The House Homeland Security Committee approved a $10 billion border security bill Wednesday, but it is already under attack by conservatives who say it could be the first step toward giving legal status to undocumented immigrants.
The dispute underscores how difficult it will be for the new, Republican-led Congress to shape immigration policy when Republicans cannot agree among themselves — let alone with Democrats — on how to achieve their main goal of securing the U.S.-Mexican border.
Republicans in Congress have repeatedly said the United States must secure its southern border before they will consider any legislation that would provide a pathway to citizenship for any of the nation’s 11 million undocumented immigrants.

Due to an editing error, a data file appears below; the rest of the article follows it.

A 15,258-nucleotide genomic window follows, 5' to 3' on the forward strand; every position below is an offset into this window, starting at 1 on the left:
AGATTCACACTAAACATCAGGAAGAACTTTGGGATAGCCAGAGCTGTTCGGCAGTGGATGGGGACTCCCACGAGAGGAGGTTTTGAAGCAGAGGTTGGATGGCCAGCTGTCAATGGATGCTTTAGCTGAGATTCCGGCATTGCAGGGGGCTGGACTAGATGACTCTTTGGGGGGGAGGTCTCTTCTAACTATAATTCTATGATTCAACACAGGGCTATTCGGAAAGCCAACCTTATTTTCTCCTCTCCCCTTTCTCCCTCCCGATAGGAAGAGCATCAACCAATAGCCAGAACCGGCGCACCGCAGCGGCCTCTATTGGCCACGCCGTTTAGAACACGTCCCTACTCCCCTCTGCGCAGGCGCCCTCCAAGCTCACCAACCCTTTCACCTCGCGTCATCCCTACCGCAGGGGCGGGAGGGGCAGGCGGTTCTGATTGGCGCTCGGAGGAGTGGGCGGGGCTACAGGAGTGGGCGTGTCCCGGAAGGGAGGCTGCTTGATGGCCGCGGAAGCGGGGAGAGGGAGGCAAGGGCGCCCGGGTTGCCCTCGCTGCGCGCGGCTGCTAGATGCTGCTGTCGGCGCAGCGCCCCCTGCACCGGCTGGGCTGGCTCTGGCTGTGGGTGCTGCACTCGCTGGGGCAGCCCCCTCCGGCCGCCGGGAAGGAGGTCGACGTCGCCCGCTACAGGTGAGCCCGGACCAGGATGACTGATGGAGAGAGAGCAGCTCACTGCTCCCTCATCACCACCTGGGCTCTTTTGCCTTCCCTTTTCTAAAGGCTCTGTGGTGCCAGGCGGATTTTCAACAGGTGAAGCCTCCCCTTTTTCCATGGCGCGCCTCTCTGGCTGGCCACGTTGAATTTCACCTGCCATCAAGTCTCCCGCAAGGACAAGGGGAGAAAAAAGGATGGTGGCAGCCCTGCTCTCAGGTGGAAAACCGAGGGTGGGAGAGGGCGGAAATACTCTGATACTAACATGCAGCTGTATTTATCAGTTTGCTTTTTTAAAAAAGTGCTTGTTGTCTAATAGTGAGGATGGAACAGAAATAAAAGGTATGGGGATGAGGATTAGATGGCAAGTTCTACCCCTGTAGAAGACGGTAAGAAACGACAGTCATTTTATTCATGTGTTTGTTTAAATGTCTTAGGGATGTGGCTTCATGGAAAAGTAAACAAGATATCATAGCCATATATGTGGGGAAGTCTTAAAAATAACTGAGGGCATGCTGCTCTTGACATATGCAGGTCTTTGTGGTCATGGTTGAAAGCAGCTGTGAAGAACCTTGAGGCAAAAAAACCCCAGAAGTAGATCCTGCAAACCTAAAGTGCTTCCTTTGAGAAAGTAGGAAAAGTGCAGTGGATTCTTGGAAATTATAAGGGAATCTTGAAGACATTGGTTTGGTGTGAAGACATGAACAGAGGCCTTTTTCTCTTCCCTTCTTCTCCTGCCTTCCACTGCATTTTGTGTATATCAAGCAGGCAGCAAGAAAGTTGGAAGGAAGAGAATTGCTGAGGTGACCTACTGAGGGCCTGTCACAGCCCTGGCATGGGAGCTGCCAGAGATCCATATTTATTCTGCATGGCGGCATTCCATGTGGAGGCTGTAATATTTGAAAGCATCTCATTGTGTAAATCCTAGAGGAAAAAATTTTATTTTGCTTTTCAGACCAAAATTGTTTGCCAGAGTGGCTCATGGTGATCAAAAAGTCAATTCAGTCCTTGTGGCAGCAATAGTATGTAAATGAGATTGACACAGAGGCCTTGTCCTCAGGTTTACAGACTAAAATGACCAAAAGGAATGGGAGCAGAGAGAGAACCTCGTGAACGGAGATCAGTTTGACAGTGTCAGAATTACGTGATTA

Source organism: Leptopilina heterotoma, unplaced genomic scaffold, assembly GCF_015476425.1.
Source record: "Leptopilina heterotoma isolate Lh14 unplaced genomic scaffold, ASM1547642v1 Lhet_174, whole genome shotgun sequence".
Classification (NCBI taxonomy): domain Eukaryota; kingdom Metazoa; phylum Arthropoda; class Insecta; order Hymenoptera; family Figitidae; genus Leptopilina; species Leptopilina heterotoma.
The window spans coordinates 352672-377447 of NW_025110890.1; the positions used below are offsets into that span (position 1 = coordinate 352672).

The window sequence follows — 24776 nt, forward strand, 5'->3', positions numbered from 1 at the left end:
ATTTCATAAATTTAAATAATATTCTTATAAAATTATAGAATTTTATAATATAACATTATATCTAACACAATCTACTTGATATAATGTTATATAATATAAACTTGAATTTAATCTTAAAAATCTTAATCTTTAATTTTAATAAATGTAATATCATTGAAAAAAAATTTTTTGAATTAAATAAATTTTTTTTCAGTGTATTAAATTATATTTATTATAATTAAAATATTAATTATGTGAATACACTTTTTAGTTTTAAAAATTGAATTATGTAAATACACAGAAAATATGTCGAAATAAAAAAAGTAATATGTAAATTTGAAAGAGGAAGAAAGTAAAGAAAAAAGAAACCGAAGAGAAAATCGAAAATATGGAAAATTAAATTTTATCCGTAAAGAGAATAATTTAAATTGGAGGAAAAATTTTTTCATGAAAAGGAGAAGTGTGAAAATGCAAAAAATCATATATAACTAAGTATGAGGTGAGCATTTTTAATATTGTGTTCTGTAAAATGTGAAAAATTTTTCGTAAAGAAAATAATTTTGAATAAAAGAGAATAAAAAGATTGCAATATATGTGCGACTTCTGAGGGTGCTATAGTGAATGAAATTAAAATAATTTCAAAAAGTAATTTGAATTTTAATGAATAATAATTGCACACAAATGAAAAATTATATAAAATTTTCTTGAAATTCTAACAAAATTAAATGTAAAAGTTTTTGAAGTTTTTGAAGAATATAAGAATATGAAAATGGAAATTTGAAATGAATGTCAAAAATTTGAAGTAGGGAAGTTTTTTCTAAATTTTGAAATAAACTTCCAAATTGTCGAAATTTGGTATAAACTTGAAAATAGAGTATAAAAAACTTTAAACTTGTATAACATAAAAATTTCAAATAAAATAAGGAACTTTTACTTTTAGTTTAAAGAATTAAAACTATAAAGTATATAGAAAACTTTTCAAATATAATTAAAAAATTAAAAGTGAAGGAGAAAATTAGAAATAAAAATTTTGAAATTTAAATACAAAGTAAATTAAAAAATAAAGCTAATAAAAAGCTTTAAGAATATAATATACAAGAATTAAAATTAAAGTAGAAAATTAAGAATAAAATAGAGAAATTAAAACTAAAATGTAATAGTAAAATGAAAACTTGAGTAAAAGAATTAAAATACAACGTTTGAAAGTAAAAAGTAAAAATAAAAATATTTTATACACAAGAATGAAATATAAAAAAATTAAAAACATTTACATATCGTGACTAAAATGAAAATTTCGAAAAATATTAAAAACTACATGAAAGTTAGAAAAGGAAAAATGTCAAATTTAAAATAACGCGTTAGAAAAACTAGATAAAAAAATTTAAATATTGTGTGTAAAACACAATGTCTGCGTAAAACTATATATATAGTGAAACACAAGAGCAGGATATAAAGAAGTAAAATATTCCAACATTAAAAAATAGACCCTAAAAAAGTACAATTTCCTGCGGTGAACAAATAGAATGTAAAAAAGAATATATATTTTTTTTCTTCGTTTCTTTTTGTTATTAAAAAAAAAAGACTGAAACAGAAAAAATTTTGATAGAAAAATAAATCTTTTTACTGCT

Rep. Michael McCaul, R-Texas, chairman of the Homeland Security Committee, won an 18-12 party-line vote from the panel to pass his Secure the Borders First Act. The bill, which McCaul described as the toughest border security bill ever before Congress, would send $10 billion worth of manpower and equipment to the borders. An identical bill was introduced in the Senate on Wednesday by Republican Sens. Ron Johnson of Wisconsin, John Cornyn of Texas and Jeff Flake of Arizona.